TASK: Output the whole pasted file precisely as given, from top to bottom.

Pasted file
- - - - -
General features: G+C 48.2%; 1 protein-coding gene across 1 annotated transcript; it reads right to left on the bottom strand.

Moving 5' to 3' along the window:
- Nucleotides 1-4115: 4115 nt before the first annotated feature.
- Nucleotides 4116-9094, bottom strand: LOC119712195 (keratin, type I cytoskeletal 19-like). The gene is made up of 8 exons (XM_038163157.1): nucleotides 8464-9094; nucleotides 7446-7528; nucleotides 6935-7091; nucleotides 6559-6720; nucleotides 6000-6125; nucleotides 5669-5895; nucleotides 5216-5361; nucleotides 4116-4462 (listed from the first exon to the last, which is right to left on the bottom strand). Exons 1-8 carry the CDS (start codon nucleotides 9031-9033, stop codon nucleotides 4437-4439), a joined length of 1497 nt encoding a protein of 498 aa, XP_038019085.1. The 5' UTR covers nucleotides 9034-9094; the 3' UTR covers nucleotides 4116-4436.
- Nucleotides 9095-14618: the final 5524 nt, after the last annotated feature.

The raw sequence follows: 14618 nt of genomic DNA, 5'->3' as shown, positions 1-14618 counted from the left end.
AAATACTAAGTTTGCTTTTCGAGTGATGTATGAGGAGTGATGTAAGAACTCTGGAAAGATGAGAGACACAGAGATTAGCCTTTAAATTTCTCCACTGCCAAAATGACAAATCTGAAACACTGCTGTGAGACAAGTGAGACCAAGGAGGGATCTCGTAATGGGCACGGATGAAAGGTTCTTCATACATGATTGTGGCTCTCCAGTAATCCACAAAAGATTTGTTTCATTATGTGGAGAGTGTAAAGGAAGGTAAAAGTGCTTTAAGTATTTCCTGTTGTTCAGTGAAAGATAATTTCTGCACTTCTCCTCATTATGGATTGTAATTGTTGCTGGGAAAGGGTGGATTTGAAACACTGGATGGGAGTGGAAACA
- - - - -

General features: G+C 48.2%; 1 protein-coding gene across 1 annotated transcript; it reads right to left on the bottom strand.

Moving 5' to 3' along the window:
- Nucleotides 1-4115: 4115 nt before the first annotated feature.
- Nucleotides 4116-9094, bottom strand: LOC119712195 (keratin, type I cytoskeletal 19-like). The gene is made up of 8 exons (XM_038163157.1): nucleotides 8464-9094; nucleotides 7446-7528; nucleotides 6935-7091; nucleotides 6559-6720; nucleotides 6000-6125; nucleotides 5669-5895; nucleotides 5216-5361; nucleotides 4116-4462 (listed from the first exon to the last, which is right to left on the bottom strand). Exons 1-8 carry the CDS (start codon nucleotides 9031-9033, stop codon nucleotides 4437-4439), a joined length of 1497 nt encoding a protein of 498 aa, XP_038019085.1. The 5' UTR covers nucleotides 9034-9094; the 3' UTR covers nucleotides 4116-4436.
- Nucleotides 9095-14618: the final 5524 nt, after the last annotated feature.

The raw sequence follows: 14618 nt of genomic DNA, 5'->3' as shown, positions 1-14618 counted from the left end.
AAATACTAAGTTTGCTTTTCGAGTGATGTATGAGGAGTGATGTAAGAACTCTGGAAAGATGAGAGACACAGAGATTAGCCTTTAAATTTCTCCACTGCCAAAATGACAAATCTGAAACACTGCTGTGAGACAAGTGAGACCAAGGAGGGATCTCGTAATGGGCACGGATGAAAGGTTCTTCATACATGATTGTGGCTCTCCAGTAATCCACAAAAGATTTGTTTCATTATGTGGAGAGTGTAAAGGAAGGTAAAAGTGCTTTAAGTATTTCCTGTTGTTCAGTGAAAGATAATTTCTGCACTTCTCCTCATTATGGATTGTAATTGTTGCTGGGAAAGGGTGGATTTGAAACACTGGATGGGAGTGGAAACA